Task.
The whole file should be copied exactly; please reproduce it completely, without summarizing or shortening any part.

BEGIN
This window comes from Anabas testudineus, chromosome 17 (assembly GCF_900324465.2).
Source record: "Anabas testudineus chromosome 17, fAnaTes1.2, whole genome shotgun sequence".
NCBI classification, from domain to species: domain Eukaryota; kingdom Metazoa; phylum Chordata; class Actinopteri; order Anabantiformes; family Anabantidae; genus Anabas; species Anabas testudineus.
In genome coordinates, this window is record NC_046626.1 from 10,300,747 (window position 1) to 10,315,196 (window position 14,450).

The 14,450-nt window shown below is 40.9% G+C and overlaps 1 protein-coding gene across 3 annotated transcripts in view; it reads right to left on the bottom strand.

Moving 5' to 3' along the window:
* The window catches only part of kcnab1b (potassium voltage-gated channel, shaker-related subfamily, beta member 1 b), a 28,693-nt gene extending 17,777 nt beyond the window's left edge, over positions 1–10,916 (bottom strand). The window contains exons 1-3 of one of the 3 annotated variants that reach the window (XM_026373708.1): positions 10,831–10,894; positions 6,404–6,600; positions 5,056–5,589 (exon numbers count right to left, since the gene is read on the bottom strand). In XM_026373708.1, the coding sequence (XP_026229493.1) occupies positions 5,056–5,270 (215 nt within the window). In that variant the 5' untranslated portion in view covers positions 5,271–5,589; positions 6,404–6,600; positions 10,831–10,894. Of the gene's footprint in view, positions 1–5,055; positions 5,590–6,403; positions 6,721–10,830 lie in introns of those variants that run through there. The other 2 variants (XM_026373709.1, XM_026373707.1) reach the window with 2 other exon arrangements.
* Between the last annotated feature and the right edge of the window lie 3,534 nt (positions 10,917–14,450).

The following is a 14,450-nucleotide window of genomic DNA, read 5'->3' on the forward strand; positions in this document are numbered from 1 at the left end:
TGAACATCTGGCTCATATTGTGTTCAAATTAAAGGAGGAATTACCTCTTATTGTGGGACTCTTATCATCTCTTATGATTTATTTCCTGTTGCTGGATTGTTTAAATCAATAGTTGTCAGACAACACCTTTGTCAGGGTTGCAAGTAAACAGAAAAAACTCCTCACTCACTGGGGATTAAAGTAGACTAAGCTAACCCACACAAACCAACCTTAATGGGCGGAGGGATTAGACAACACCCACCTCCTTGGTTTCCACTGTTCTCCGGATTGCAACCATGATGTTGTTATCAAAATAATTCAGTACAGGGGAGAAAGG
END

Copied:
This window comes from Anabas testudineus, chromosome 17 (assembly GCF_900324465.2).
Source record: "Anabas testudineus chromosome 17, fAnaTes1.2, whole genome shotgun sequence".
NCBI classification, from domain to species: domain Eukaryota; kingdom Metazoa; phylum Chordata; class Actinopteri; order Anabantiformes; family Anabantidae; genus Anabas; species Anabas testudineus.
In genome coordinates, this window is record NC_046626.1 from 10,300,747 (window position 1) to 10,315,196 (window position 14,450).

The 14,450-nt window shown below is 40.9% G+C and overlaps 1 protein-coding gene across 3 annotated transcripts in view; it reads right to left on the bottom strand.

Moving 5' to 3' along the window:
* The window catches only part of kcnab1b (potassium voltage-gated channel, shaker-related subfamily, beta member 1 b), a 28,693-nt gene extending 17,777 nt beyond the window's left edge, over positions 1–10,916 (bottom strand). The window contains exons 1-3 of one of the 3 annotated variants that reach the window (XM_026373708.1): positions 10,831–10,894; positions 6,404–6,600; positions 5,056–5,589 (exon numbers count right to left, since the gene is read on the bottom strand). In XM_026373708.1, the coding sequence (XP_026229493.1) occupies positions 5,056–5,270 (215 nt within the window). In that variant the 5' untranslated portion in view covers positions 5,271–5,589; positions 6,404–6,600; positions 10,831–10,894. Of the gene's footprint in view, positions 1–5,055; positions 5,590–6,403; positions 6,721–10,830 lie in introns of those variants that run through there. The other 2 variants (XM_026373709.1, XM_026373707.1) reach the window with 2 other exon arrangements.
* Between the last annotated feature and the right edge of the window lie 3,534 nt (positions 10,917–14,450).

The following is a 14,450-nucleotide window of genomic DNA, read 5'->3' on the forward strand; positions in this document are numbered from 1 at the left end:
TGAACATCTGGCTCATATTGTGTTCAAATTAAAGGAGGAATTACCTCTTATTGTGGGACTCTTATCATCTCTTATGATTTATTTCCTGTTGCTGGATTGTTTAAATCAATAGTTGTCAGACAACACCTTTGTCAGGGTTGCAAGTAAACAGAAAAAACTCCTCACTCACTGGGGATTAAAGTAGACTAAGCTAACCCACACAAACCAACCTTAATGGGCGGAGGGATTAGACAACACCCACCTCCTTGGTTTCCACTGTTCTCCGGATTGCAACCATGATGTTGTTATCAAAATAATTCAGTACAGGGGAGAAAGG